John Sawin of Boston, Massachusetts. Wall timepiece. Banjo clock.

This case is constructed in mahogany. The half rounded frames are fitted with highly figured mahogany veneered panels. The side arms and bezel are cast in brass. The bezel is fitted with glass and is hinged on the right. It opens to access painted iron dial and the finely hand filed steel hour and minute hands. The time ring is marked out in Roman numerals. This dial is signed in script by the Maker, “Sawin” in script format. Behind it, is a brass weight driven movement. It is designed to run eight days on a full wind. The teeth in the gear train are deeply cut. The pendulum features a brass faced bob. A turned wooden mahogany finial surmounts the case. This clock measures approximately 33 inches long and was made circa 1830.

For a more detailed discussion regarding wall timepieces, please read, Paul Foley's book, Willard's Patent Timepieces.

About John Sawin of Boston, Massachusetts.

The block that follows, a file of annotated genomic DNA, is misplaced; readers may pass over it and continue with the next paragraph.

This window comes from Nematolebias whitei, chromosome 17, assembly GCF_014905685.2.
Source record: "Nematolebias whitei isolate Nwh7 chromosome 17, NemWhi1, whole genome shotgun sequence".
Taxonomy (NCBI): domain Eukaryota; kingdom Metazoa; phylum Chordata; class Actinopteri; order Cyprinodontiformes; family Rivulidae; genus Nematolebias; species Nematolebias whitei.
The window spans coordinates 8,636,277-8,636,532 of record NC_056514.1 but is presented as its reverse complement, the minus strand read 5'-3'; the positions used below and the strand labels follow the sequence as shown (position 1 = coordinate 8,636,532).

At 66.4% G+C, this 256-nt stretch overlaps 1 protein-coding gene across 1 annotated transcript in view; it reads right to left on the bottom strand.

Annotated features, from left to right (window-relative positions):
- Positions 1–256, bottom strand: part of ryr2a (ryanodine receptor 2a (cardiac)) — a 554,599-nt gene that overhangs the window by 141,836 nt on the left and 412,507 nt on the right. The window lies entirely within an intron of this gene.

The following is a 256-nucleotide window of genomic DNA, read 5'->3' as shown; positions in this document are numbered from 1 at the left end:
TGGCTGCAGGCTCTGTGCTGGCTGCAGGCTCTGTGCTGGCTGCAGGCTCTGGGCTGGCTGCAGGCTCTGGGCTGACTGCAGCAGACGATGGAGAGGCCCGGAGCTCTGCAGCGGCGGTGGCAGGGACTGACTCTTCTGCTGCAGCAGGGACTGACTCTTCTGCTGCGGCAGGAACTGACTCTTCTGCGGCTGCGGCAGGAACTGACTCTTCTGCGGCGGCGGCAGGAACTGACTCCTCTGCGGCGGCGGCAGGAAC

John Sawin was born in Roxbury, Massachusetts on September 13th, 1799. It is thought that he was trained as a clockmaker by his uncle Aaron Willard. John was also related to Lemuel Curtis who was a cousin. Throughout his career, John had a number of working relationships. It appears the he worked with Simon Willard in 1819-1820. He is then listed as a journeyman working with Aaron Willard Jr. By 1822, Sawin had formed a partnership with George W. Dyar as Sawin & Dyar. This lasted until 1827. John Continued to make clocks on his own and continued to employe many apprentices and journeyman. The number of signed Swain clocks that survive is today’s marketplace suggests that he was very successful. He advertised that in he made Tower clocks and wall regulators. Wall timepieces, gallery clocks and Massachusetts Shelf clocks have been found. John Sawin is probably best known for creating the lyre form wall timepiece.

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